"Although our nation's school systems are no longer physically segregated, inequalities still exist which have been created by poverty's continuous assault on neurological integrity and development and the barriers it creates to academic achievement."
On Tuesday, April 4, 2001, optometrists and educators came together at HGSE to share their findings on how visual problems associated with poverty affect children's ability to read, and to discuss solutions.
A day-long conference on Visual Problems of Children in Poverty and Their Interference with Learning was capped off by an Askwith Education Forum focused on the policy implications of research on vision problems in poor children and adolescents. "It's time we had a discussion between people concerned about vision and people concerned about education," said moderator Gary Orfield, Professor of Education and Social Policy at Harvard University.
An Epidemic of Vision Problems
Traditional school visual acuity screenings pick up a relatively small percentage of the children with vision problems because they don't screen for far-sightedness or visual tracking, Orfield continued. "We need to test [children's] visual function at near for reading and writing, rather than just their visual acuity at distance for looking at blackboards," asserted Orfield. She recommended modifying current school screenings to better identify visual problems like far-sightedness and visual tracking problems that affect reading, and to make free eyeglasses and visual therapy available to all children who need them.
Turning Diagnosis into Treatment: A Difficult Task
Because Mozlin's project focused on students deemed at risk for dropping out of school, 58% of the students tested were in special education; of these, 56.6% failed their vision test. But turning diagnosis into treatment proved difficult, because parents and students usually failed to follow-up in spite of repeated offers of free services. In the end, only 17 of the 62 students designated as priority cases received the vision care they needed.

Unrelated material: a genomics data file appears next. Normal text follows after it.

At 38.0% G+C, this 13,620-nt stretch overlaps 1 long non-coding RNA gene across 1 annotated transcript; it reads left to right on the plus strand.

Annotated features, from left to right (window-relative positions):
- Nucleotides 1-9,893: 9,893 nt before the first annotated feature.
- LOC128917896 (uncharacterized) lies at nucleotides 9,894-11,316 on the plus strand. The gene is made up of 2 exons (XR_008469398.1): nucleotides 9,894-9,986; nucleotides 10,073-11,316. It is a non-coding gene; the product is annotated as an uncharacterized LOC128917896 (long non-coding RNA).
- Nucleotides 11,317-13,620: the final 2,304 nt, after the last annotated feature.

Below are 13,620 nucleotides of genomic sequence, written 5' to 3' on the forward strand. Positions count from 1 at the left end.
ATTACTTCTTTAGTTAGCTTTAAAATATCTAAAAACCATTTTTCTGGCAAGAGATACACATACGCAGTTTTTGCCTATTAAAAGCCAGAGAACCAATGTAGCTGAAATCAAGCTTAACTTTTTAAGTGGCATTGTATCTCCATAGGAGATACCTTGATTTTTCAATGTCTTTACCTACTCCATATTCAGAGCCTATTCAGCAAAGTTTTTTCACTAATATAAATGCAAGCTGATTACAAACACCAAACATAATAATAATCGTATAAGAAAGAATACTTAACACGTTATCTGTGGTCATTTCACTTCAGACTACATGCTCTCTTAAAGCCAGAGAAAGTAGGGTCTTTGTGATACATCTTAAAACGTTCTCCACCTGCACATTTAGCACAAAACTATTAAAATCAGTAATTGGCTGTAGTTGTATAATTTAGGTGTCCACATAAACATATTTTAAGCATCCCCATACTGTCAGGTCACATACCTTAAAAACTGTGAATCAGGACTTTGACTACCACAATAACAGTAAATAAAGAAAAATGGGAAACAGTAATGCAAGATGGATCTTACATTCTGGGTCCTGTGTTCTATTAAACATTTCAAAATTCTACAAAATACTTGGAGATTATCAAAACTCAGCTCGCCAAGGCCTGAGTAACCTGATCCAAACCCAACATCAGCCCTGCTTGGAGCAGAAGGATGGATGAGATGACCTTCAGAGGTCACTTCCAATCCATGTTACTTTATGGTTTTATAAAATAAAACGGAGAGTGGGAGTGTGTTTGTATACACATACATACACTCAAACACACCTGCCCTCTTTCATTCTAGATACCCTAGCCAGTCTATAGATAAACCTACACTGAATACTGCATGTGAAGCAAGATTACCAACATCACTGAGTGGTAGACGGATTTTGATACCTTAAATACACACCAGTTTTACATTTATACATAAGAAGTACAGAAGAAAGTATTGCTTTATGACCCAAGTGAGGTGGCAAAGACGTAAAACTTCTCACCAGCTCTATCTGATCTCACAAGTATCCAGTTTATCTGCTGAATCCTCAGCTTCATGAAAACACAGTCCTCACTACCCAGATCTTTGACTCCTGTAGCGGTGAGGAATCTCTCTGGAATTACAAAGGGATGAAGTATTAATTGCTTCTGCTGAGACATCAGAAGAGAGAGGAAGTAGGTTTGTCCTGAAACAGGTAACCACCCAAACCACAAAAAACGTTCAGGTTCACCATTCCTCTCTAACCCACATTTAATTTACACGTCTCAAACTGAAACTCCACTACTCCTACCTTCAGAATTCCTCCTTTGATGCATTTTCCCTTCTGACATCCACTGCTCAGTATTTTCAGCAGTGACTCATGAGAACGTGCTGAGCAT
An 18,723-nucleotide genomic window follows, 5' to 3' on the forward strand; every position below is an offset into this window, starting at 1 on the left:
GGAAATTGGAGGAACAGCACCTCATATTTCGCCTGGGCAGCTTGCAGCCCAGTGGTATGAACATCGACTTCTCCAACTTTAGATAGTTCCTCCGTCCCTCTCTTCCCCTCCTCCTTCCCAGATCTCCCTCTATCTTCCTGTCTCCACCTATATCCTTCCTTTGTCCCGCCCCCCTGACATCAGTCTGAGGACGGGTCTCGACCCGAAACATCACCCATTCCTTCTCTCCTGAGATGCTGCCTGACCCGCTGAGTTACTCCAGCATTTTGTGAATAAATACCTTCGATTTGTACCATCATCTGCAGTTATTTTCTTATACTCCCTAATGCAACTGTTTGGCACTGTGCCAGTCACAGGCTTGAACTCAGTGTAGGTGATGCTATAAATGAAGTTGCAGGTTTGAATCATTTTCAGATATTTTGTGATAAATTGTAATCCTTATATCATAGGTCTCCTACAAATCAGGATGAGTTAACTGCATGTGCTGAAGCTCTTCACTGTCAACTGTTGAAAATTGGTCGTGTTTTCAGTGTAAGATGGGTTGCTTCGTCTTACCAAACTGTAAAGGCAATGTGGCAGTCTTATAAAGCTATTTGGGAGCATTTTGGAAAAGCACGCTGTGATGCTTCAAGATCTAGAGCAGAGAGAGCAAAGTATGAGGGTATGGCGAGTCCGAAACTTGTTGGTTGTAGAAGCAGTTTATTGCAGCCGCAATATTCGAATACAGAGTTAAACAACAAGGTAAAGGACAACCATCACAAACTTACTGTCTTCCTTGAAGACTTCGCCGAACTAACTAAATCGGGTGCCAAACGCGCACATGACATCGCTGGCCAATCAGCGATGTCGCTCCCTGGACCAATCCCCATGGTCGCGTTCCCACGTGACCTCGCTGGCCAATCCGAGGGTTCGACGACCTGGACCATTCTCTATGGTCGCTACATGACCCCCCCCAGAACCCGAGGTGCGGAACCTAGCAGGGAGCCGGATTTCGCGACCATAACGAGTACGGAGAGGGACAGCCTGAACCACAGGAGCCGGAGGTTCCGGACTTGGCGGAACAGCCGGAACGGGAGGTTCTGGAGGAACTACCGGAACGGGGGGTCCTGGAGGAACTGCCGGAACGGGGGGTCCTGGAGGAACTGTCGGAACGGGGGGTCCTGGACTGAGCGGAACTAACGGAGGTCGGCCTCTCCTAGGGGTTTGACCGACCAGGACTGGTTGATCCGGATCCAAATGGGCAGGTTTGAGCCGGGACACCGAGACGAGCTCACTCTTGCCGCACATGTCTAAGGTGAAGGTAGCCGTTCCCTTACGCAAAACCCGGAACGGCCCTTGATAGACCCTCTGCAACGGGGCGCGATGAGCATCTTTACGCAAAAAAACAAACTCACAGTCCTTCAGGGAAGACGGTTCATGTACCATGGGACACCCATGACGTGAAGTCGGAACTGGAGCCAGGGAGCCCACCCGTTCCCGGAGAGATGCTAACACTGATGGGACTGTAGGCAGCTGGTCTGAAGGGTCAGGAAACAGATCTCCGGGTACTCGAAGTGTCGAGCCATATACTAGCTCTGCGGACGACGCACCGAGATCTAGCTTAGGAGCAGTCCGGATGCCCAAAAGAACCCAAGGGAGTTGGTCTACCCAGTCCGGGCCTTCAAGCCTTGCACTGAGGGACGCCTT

Robert H. Duckman, Professor of Optometry at the State University of New York and a specialist in pediatric optometry, discussed his research on vision problems in foster care children in New York City. The results were sobering:
Dr. Duckman said that it is clear that the screening now being provided to this population is not sufficiently identifying children with moderate or severe visual problems.
The Public Policy Perspective
The forum ended with a wide-ranging Q&A and policy discussion. Among other topics, participants discussed how providing adequate visual correction services to more students might reduce the number of children in special education, and how certain services and research projects might be funded through Medicaid and Title I funds.
Gary Orfield concluded by noting that while research findings suggest that making visual services more readily available would reduce achievement and learning difficulties in poor children, stronger data was necessary to convince skeptics. He urged concerned constituencies to work together to bring that data to the attention of policymakers. "Today's event has been a good step in that direction," Orfield said.
About the Conference
About the Forums
HGSE News, Harvard Graduate School of Education